LINGUIST List 5.894

Mon 15 Aug 1994

Jobs: PhD Studentships, UCLA, Postgraduate Opportunities in NLE

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  1. Daniel Jones, PhD Studentships
  2. Tim Stowell, UCLA temporary job
  3. Russell Collingham, Postgraduate Opportunities in NLE

Message 1: PhD Studentships

Date: Fri, 12 Aug 94 15:37:09 BST
From: Daniel Jones <>
Subject: PhD Studentships
The Centre for Computational Linguistics at UMIST wishes to fund two
PhD studentships commencing October 1994. The research will focus
primarily on the development of a new methodology for translating
between natural languages using primarily non-symbolic processing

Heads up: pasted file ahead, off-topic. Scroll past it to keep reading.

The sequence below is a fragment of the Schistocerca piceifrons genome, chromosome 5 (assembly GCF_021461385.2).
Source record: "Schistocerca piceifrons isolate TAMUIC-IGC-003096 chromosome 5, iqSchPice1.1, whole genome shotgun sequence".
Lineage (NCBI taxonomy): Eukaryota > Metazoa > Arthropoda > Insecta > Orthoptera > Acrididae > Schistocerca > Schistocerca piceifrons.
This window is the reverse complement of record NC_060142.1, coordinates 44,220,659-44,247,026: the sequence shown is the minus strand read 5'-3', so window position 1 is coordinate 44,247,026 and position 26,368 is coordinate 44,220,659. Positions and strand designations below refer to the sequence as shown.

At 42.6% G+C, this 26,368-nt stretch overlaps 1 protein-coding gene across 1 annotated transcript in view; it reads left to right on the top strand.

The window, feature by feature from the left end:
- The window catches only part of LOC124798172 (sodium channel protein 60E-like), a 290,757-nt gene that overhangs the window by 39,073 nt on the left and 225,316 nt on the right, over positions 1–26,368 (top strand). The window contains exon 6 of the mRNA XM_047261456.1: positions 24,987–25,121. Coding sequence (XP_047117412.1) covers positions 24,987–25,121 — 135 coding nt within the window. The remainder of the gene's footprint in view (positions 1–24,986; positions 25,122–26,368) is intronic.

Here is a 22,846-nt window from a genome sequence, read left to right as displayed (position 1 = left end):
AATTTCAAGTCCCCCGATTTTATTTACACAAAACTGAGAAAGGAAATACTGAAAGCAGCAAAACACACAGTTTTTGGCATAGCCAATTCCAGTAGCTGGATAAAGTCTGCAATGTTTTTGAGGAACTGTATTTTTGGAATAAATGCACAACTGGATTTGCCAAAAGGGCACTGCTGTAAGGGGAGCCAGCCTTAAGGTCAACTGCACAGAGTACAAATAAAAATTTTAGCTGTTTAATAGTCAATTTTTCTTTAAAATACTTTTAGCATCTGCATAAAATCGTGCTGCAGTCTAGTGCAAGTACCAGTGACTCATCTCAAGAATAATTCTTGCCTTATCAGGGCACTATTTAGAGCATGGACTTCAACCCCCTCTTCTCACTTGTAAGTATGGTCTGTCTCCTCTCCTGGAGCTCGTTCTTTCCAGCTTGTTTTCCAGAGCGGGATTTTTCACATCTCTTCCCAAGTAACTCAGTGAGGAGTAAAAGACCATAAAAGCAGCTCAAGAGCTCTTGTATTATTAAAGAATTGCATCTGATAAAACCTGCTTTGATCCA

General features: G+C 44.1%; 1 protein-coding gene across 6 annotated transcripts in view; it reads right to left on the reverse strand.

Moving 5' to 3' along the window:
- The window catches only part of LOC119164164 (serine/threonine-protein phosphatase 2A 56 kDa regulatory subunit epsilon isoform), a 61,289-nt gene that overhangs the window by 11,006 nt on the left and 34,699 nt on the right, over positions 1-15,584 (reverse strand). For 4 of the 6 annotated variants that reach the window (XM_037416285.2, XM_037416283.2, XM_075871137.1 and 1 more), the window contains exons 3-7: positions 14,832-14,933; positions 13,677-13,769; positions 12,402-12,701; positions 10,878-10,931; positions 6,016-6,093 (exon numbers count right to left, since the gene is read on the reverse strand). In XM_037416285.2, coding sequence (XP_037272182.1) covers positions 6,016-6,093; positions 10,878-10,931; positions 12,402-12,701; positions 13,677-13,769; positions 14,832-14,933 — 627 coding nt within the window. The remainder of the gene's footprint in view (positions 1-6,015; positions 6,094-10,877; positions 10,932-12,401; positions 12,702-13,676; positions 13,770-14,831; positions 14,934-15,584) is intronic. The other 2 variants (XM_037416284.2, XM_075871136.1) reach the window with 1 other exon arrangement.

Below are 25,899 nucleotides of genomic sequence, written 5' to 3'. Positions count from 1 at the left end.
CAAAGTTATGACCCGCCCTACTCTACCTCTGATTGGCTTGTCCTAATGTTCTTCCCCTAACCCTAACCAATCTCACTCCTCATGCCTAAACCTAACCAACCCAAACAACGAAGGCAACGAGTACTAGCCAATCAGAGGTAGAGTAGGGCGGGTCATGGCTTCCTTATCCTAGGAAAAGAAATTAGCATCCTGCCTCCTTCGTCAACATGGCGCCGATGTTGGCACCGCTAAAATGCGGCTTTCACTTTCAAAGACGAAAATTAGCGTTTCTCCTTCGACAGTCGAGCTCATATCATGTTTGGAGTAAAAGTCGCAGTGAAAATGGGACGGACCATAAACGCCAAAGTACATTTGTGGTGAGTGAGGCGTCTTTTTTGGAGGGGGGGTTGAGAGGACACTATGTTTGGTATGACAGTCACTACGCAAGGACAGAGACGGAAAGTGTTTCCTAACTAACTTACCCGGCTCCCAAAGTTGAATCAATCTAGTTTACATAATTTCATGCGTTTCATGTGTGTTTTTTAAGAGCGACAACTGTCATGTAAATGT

e.g. stochastic techniques, neural networks etc, coupled with
automatic bilingual corpus analysis.
Applicants should, consequently, have a background in natural language
processing, cognitive science or related discipline to postgraduate
level. Additionally, computer-literacy and/or knowledge of German (or
other second language) will be an advantage.
The funding for each studentship will be equivalent to a current EPSRC
studentship award. A limited travel allowance will also be available.
Send a full C.V. plus covering letter to:
Dr. Daniel Jones
P.O. Box 88
Manchester M60 1QD.
to whom any further enquiries should be addressed.
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Message 2: UCLA temporary job

Date: Sat, 13 Aug 94 12:50 PDT
Subject: UCLA temporary job
 August 12, 1994
The UCLA Department of Linguistics has positions available to teach a total
of three courses over the Winter and Spring quarters of 1995. (The Winter
quarter runs from January through March, and the Spring quarter runs from
April through June.) These courses could, in principle, all be taught by the